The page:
Reprieve is dismayed that ‘freed’ Guantánamo prisoner Mohammed el Gharani is inexplicably imprisoned
June 18, 2009
Reprieve is dismayed that ‘freed’ Guantánamo prisoner Mohammed el Gharani is inexplicably imprisoned by government of Chad; demands his immediate release to his family.
Sold to US forces at just 14 years old, even the Bush administration admits that Mohammed el Gharani is an innocent victim who was wrongfully imprisoned for seven years in Guantánamo Bay.
Last week Mohammed was finally ‘freed’ by the Obama Administration – yet his ordeal continues.
Seven days after leaving Guantánamo, Mohammed is still detained by the police in Chad – with no prospect of release. Sleeping on a cot in a police station while his family waits anxiously outside, no-one can tell Mohammed when – or if – he will finally taste freedom.
Mohammed cannot leave the main police headquarters without authorisation from the Head of the Judicial Police; after obtaining that permission he is accompanied by a police officer wherever he goes. He has asked on several occasions to be released and reunited with his family but continues to be told: “Just another night Mohammed”. There has been no public announcement in Chad regarding Mohammed’s return and he has been forbidden from speaking to the media.
“Enough is enough. Mohammed has suffered seven years of abuse and illegal imprisonment from the age of 14,” said Reprieve director Clive Stafford Smith. “Our lawyers have proved his innocence and it is disgraceful that he is still not free. We call on the Chad government to show compassion to Mohammed and his family and release him immediately.”
Returning yesterday from a trip to Chad where they had hoped to celebrate Mohammed’s freedom, Reprieve’s Chris Chang and Ahmed Ghappour were dismayed and disappointed to find that Mohammed is now a prisoner of the Chadian authorities.
“For over two years the Chadian government have worked with Reprieve to fight for Mohammed’s freedom and resettlement in his native Chad. It is appalling that he continues to be held. This is not freedom,” said Chang, an investigator with Reprieve. Mohammed’s detention defies even Chadian law, where you cannot be held longer than 48 hours without being charged with a crime,’ said Reprieve attorney Ahmed Ghappour. What is disturbing about this ordeal is the Chadian government’s insistence that Mohammed is not a prisoner, mirroring the doublespeak used by the US towards the end of Mohammed’s term. He was designated a ‘freed detainee’ for months before his transfer to Chad.”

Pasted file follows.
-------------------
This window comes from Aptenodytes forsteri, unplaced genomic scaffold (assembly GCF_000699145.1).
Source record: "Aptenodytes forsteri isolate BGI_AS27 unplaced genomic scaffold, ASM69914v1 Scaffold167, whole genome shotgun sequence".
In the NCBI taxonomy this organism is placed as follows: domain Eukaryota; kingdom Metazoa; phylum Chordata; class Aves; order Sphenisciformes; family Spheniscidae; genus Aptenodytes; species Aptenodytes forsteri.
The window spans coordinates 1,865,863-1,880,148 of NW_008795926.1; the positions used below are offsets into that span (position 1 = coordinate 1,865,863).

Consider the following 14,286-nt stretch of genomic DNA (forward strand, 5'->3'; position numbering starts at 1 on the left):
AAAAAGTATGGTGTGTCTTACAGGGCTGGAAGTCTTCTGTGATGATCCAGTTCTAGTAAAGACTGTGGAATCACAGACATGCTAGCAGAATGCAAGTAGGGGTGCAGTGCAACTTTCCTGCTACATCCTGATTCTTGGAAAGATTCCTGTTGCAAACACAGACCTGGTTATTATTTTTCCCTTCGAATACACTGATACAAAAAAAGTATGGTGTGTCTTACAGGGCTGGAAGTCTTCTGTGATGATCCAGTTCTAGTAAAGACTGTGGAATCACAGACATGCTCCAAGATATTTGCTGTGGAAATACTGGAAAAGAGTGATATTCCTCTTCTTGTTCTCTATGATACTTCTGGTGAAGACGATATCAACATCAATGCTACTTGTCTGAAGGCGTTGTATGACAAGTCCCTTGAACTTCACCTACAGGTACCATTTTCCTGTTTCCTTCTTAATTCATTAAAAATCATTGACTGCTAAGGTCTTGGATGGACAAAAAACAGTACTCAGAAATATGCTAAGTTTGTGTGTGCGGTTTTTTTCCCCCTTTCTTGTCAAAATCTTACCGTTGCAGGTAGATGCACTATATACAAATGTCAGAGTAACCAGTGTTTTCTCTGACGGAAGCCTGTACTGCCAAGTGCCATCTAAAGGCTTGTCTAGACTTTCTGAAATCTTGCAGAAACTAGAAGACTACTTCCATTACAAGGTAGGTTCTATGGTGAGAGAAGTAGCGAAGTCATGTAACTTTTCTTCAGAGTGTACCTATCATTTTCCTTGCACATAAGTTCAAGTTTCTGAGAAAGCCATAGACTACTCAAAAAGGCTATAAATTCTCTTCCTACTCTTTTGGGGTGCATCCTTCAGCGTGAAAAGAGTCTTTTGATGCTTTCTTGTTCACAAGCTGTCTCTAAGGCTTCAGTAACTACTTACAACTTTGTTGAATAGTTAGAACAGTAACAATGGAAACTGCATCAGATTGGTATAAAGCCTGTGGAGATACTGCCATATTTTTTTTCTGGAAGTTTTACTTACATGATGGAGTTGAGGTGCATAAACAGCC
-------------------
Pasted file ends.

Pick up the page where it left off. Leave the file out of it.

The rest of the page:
In an interview yesterday when asked what he wants now Mohammed replied simply: “I just want to be free.”
For more information please contact Katherine O’Shea at Reprieve’s Press Office firstname.lastname@example.org 020 7427 1099.
Notes for Editors:
Reprieve, a legal action charity, uses the law to enforce the human rights of prisoners, from death row to Guantánamo Bay. Reprieve investigates, litigates and educates, working on the frontline, to provide legal support to prisoners unable to pay for it themselves. Reprieve promotes the rule of law around the world, securing each person’s right to a fair trial and saving lives. Clive Stafford Smith is the founder of Reprieve and has spent 25 years working on behalf of people facing the death penalty in the USA.
Reprieve’s current casework involves representing 33 prisoners in the US prison at Guantánamo Bay, working on behalf of prisoners facing the death penalty, and conducting ongoing investigations into the rendition and the secret detention of ‘ghost prisoners’ in the so-called ‘war on terror.’
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